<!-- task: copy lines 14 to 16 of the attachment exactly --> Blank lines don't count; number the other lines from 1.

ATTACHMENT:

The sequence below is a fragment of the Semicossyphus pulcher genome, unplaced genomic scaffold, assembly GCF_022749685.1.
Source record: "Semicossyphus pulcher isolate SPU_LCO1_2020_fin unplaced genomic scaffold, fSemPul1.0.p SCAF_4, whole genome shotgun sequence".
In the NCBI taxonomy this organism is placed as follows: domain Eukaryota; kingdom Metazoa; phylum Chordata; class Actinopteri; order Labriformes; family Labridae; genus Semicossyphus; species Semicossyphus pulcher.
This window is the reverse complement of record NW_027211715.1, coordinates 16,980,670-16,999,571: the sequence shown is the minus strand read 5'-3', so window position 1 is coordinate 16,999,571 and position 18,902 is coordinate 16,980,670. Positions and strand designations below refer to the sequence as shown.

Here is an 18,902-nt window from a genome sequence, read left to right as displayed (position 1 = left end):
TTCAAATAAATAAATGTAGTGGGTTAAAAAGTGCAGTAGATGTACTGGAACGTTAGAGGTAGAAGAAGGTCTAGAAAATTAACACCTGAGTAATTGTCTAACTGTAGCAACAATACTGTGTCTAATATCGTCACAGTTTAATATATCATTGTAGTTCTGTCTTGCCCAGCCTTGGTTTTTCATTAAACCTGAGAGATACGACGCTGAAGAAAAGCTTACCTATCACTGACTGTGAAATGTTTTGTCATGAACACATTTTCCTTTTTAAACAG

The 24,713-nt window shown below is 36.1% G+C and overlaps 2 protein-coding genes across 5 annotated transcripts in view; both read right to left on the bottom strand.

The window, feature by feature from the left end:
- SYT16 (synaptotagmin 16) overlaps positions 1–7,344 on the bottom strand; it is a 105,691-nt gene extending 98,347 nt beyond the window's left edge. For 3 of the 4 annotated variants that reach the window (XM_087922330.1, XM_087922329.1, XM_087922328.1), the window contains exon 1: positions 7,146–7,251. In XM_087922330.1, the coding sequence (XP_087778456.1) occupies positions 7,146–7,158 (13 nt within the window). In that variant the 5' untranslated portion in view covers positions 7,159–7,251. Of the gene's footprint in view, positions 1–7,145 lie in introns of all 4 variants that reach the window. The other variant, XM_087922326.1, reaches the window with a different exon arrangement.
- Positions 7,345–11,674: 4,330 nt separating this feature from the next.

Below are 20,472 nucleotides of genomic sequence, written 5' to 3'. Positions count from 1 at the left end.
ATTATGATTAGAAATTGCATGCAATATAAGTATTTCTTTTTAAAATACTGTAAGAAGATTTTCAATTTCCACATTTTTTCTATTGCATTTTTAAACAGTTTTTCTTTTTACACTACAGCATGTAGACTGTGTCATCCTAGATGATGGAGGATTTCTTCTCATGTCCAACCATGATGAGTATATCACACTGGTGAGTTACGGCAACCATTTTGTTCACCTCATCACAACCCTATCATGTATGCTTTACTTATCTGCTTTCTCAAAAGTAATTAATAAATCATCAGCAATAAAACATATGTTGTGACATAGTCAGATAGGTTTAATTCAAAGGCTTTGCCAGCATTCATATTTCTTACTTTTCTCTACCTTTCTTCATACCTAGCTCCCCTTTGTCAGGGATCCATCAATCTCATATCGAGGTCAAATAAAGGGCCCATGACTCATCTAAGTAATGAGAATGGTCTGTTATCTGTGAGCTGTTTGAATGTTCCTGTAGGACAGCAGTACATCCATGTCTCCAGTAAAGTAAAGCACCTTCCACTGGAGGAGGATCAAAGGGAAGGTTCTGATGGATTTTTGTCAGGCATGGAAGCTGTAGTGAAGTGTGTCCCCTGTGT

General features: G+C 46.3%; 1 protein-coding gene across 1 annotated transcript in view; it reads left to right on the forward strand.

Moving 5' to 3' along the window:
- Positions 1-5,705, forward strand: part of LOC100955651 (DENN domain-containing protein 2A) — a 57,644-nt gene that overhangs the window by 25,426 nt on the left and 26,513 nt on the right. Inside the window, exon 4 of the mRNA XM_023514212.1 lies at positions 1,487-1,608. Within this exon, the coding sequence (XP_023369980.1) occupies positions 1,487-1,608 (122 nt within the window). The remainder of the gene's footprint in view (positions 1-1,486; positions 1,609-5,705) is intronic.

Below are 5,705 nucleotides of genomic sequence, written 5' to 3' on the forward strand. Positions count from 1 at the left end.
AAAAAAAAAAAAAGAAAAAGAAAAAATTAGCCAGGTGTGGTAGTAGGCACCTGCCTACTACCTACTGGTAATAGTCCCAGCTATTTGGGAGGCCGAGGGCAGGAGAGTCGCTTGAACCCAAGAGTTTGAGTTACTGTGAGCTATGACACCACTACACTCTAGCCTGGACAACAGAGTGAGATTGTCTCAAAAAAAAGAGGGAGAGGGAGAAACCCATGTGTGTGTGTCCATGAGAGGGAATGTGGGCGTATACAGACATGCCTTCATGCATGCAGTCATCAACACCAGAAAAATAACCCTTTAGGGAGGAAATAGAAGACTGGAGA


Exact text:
Moving 5' to 3' along the window:
- Positions 1-5,705, forward strand: part of LOC100955651 (DENN domain-containing protein 2A) — a 57,644-nt gene that overhangs the window by 25,426 nt on the left and 26,513 nt on the right. Inside the window, exon 4 of the mRNA XM_023514212.1 lies at positions 1,487-1,608. Within this exon, the coding sequence (XP_023369980.1) occupies positions 1,487-1,608 (122 nt within the window). The remainder of the gene's footprint in view (positions 1-1,486; positions 1,609-5,705) is intronic.

Below are 5,705 nucleotides of genomic sequence, written 5' to 3' on the forward strand. Positions count from 1 at the left end.